Graduation Year


Document Type

Campus Only Senior Thesis

Degree Name

Bachelor of Arts


Asian American Studies

Reader 1

Todd Honma

Reader 2

Warren Liu

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Rights Information

© 2017 Stephanie L Doan


Cervical cancer rates among Vietnamese American women are the highest when compared to other women of color and white women. In an article by Taylor, Nguyen, and McPhee, a majority of Vietnamese Americans immigrated to the United States over the last three decades; and the President's Advisory Commission on Asian Americans identified cervical cancer among Vietnamese women as one of the most important health disparities experienced by the Asian American population. HPV vaccination, according to the CDC, helps prevent cervical cancer and it is recommended that female and male preteens, ages 11 or 12, receive the vaccination. My research aims to better understand what second generation Vietnamese American women know about the HPV vaccination, their relationship to healthcare, and their overall health. By interviewing second generation Vietnamese American women, I hope they become more empowered to ask their doctors about health disparities that affect their communities. In looking at preventative measures to cervical cancer and trying to better understand a vulnerable population's relationship to healthcare, I hope that the rates of cervical cancer will go down in Vietnamese American women. Furthermore, I hope to push for greater disaggregation of data collection among Asian American populations to better understand the health disparities that affect the various ethnicities that fall under the umbrella term, Asian American.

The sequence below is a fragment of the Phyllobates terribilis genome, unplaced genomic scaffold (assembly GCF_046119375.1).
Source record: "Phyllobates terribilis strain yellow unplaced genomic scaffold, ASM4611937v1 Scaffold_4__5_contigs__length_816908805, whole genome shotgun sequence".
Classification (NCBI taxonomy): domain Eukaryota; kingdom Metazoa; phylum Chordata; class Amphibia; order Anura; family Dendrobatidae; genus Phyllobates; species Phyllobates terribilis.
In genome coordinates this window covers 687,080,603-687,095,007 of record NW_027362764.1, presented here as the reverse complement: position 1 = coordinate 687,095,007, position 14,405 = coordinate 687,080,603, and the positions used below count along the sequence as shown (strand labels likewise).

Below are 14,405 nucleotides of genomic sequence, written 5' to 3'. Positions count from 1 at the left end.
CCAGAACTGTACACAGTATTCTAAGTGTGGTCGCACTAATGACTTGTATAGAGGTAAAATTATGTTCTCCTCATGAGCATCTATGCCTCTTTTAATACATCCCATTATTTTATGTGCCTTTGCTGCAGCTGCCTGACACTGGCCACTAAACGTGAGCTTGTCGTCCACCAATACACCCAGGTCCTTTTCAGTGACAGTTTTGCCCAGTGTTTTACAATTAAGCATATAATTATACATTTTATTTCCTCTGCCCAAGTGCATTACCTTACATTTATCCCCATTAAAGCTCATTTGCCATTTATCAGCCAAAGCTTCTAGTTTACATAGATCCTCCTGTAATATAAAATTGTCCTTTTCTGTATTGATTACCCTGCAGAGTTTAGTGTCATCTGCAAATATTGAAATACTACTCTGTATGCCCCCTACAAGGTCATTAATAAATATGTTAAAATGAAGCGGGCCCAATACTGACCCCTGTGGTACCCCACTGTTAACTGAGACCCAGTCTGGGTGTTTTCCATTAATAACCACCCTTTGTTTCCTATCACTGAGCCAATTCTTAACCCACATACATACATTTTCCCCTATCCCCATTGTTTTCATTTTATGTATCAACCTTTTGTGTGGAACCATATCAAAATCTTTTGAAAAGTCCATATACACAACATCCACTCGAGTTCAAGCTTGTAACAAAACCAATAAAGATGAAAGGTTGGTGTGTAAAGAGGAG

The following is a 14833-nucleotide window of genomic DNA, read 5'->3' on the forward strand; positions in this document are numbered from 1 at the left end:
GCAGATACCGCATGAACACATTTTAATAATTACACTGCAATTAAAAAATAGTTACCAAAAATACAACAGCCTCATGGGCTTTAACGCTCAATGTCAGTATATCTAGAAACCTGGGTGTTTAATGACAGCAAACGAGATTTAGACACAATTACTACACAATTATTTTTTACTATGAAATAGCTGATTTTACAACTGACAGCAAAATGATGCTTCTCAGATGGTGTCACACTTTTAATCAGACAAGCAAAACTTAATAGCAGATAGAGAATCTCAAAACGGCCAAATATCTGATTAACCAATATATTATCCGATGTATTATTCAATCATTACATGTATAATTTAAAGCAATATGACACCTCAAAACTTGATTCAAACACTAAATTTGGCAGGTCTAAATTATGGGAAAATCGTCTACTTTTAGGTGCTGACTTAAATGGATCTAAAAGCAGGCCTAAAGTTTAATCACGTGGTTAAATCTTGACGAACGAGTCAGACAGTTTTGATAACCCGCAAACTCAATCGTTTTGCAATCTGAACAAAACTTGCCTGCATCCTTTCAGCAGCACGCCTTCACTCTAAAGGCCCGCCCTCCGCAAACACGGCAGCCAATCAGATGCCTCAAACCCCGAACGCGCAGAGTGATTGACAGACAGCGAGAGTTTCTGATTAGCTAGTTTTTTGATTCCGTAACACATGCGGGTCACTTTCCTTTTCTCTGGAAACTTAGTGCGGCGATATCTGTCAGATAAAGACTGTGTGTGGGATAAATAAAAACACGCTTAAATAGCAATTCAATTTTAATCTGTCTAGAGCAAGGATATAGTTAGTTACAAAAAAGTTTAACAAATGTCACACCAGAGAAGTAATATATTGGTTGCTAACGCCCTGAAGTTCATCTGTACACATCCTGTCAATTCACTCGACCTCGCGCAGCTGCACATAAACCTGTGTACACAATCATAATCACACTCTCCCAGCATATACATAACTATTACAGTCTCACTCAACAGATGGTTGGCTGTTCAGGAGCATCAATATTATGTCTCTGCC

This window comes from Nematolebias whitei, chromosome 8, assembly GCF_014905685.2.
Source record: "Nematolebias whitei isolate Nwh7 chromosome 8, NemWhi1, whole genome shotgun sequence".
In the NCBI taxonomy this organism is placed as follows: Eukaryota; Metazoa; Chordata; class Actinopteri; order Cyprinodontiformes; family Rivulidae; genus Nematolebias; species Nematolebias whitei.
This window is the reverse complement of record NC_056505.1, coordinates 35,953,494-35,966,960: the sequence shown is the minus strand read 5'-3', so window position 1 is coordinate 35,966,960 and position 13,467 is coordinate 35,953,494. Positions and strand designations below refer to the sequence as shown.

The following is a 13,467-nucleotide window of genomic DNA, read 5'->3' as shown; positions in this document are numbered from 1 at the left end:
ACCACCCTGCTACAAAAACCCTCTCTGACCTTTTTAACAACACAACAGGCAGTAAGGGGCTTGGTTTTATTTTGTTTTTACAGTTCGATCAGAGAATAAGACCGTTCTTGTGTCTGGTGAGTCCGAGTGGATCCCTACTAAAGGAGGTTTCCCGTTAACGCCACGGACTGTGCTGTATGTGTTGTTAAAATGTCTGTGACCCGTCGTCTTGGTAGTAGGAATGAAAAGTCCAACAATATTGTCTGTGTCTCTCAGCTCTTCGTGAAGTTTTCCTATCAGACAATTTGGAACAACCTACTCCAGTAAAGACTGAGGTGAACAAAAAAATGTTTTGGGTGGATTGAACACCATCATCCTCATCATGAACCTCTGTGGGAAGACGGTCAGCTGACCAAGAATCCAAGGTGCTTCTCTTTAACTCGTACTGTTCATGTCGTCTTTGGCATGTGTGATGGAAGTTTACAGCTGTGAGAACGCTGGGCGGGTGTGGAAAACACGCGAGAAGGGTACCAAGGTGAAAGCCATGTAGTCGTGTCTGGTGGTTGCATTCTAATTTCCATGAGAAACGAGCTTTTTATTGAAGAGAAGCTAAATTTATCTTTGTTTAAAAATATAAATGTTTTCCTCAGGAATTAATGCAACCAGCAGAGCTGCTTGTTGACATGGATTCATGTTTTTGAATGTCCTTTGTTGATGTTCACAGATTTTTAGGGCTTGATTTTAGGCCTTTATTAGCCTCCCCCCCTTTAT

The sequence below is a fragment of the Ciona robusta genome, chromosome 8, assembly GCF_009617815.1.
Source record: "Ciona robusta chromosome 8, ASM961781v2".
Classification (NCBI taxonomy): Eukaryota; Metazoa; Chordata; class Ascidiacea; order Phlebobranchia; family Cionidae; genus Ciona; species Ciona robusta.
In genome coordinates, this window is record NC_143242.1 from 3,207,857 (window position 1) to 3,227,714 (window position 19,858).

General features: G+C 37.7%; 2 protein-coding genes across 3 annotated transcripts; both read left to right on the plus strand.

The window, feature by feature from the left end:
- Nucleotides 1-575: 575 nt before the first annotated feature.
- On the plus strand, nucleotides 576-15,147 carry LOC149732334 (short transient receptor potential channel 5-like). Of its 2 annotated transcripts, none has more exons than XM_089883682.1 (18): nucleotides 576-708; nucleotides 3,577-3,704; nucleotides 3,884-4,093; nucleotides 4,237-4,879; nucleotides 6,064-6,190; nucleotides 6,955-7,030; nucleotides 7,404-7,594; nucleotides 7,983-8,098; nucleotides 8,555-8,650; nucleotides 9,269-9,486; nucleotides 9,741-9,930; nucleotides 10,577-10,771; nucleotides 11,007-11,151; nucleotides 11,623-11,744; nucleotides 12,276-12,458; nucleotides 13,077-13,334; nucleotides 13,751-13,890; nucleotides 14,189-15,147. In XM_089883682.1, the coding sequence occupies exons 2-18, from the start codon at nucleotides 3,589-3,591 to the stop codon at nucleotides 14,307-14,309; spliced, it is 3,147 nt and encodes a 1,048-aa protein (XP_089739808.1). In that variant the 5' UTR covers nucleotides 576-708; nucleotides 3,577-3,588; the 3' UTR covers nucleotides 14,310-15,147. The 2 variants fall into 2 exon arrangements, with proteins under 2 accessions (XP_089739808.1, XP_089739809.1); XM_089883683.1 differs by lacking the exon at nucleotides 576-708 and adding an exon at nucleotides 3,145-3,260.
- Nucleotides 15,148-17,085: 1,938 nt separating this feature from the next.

This thesis is restricted to the Claremont Colleges current faculty, students, and staff.